And much less standardised, I imagine too?
Simon Fonteyn: (04:32)
Exactly. So, they're much less homogeneous. Residential contracts aren't required to go on balance sheet, because they're typically less than one year. So, it's really more than one year, is where leases have to be capitalised. So, there are significant differences between residential and commercial. Also, it's much more difficult to create this product for commercial because, there are so many different types of leases in commercial. There's retail, office, industrial, self storage, potentially hotels as well. So, there's a multitude of different lease types.
Kylie Davis: (05:21)
Right, okay. Understood. Thank you. Thanks for explaining that. So, why are these issues problems in the industry right now?
Simon Fonteyn: (05:30)
Well, the IFRS 16, which is a global accounting standard, which came in January 19, sort of started this process. However, COVID-19 has accelerated it, because a lot of teams are now working from home or they're working between home and office. A lot of the actual information about the lease is contained in hard copy PDFs, or they might be even contained in a drawer somewhere. It's very hard for teams to manage their information if it's not in a searchable database, and it's not actually talking to other systems. If you think about it in retail at least, rent is your second largest component. A lot of managers are forever going back to their lease documents, and creating, trying to find out what their obligations are. Particularly around COVID, there's all these sorts of obligations. It's extraordinary times.
Simon Fonteyn: (06:31)
So, not having that information in a structured format is creating a lot of problems for the managers. So, that's what we're seeing quite an uptake in interest in the Accurate platform, inline with the broad digitization mandate, which is not just in our industry, but in a lot of industries.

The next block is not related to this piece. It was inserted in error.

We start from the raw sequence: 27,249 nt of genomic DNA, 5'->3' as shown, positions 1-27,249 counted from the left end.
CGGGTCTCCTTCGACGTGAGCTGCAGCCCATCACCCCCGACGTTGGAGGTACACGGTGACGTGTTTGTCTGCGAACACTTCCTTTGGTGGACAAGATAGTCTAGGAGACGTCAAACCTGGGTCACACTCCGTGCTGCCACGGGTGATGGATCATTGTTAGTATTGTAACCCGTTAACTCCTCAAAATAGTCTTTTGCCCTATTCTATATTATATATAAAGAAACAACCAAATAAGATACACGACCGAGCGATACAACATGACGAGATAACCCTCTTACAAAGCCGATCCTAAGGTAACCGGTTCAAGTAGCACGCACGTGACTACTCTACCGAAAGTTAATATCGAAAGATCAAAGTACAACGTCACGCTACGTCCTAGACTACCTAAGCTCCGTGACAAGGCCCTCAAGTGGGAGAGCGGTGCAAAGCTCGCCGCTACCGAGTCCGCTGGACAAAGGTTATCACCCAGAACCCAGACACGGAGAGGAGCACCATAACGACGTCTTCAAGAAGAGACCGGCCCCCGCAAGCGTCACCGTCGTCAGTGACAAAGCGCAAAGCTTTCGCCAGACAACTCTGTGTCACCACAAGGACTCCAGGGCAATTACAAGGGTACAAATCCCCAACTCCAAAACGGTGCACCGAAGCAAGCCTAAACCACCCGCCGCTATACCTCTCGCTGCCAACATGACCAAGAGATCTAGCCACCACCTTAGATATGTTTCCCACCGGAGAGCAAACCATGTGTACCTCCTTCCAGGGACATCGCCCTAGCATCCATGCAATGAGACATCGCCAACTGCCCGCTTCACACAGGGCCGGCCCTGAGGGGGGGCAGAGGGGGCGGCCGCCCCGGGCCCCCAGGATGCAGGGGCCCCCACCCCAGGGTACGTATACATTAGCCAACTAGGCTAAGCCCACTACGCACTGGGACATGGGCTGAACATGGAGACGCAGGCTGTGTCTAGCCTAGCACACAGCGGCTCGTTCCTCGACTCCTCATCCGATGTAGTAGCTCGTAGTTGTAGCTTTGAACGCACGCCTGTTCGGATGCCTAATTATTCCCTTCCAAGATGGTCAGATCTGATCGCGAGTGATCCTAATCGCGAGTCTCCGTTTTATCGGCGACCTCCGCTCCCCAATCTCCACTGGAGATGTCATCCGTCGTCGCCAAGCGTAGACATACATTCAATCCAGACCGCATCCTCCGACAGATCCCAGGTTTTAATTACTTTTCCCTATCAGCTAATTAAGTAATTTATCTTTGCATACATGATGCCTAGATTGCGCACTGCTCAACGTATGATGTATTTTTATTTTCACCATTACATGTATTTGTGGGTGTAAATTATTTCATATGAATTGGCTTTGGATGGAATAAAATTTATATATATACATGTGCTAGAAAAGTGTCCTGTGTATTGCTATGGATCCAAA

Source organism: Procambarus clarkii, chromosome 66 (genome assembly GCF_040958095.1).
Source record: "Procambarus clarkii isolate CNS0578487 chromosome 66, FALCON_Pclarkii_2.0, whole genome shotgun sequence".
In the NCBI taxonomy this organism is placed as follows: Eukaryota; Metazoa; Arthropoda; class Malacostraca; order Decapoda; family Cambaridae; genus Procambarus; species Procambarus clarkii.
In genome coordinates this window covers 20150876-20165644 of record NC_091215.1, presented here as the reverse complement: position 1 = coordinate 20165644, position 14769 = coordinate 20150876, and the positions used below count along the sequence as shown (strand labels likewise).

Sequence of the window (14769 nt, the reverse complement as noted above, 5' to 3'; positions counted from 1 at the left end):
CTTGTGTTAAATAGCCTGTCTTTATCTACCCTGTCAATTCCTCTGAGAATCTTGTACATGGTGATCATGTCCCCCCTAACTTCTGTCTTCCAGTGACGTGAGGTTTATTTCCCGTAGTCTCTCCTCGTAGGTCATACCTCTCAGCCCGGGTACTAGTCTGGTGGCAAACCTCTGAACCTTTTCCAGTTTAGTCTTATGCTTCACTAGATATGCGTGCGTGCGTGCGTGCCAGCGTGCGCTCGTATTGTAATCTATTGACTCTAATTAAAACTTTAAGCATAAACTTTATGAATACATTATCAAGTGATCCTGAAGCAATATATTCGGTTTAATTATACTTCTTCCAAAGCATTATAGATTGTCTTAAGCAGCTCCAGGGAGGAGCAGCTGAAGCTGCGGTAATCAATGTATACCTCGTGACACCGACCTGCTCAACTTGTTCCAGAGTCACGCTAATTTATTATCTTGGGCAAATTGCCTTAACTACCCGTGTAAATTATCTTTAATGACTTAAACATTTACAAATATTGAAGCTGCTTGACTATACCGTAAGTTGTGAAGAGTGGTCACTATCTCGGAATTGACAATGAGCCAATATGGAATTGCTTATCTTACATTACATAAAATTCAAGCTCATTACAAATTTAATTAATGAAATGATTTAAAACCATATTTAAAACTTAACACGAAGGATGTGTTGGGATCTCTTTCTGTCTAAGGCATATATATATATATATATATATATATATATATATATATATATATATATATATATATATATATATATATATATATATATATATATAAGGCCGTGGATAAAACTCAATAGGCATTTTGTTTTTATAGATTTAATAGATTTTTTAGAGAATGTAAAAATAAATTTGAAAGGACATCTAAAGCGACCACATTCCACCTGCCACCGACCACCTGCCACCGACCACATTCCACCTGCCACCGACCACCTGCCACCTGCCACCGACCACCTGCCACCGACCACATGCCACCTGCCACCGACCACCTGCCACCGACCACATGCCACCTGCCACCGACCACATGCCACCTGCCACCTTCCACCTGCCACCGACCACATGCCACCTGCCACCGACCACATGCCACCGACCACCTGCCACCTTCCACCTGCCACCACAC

Kylie Davis: (06:53)
Right. So, how does it work? You upload the lease in and the bot will scan it and start to suck the data out, or?
Simon Fonteyn: (07:05)
Yeah, correct. So, you can bulk upload. You bulk upload, you can do it one at a time or you can do it over time. It basically uses the AI to process the key information. It puts it in a pane that shows, ready for someone to approve. The beauty about it is, it takes the information and bookmarks where it found it, so it's very easy to verify. Once it's locked in, that position is forever locked, so that you can cross-reference to databases, you can bring up snippets and searches. So, it creates a really easy and nice summary.
Simon Fonteyn: (07:52)
It manages also what they call the parent-child relationship in the leases. In commercial, as opposed to residential, there's quite a lot of complexity. So, you may have several documents involved in a lease. You might have an agreement to lease, a lease, a fit out deed of variation. All these documents combined form your total agreement. So, it really manages that complexity.
Simon Fonteyn: (08:25)
The other module that we've just created, which was a real game changer for a lot of our clients is, we have also added something called an invoice checker. So, it scans the invoice in PDF, takes the amount that the landlord or the tenant is saying that they have to pay, and compares it against the contract. So, you have the ability to verify against contract on a continual basis. That's very cool because, it just saves a lot of time and solves this problem of errors being raised. You would be surprised how many errors there are in commercial real estate. It's phenomenal.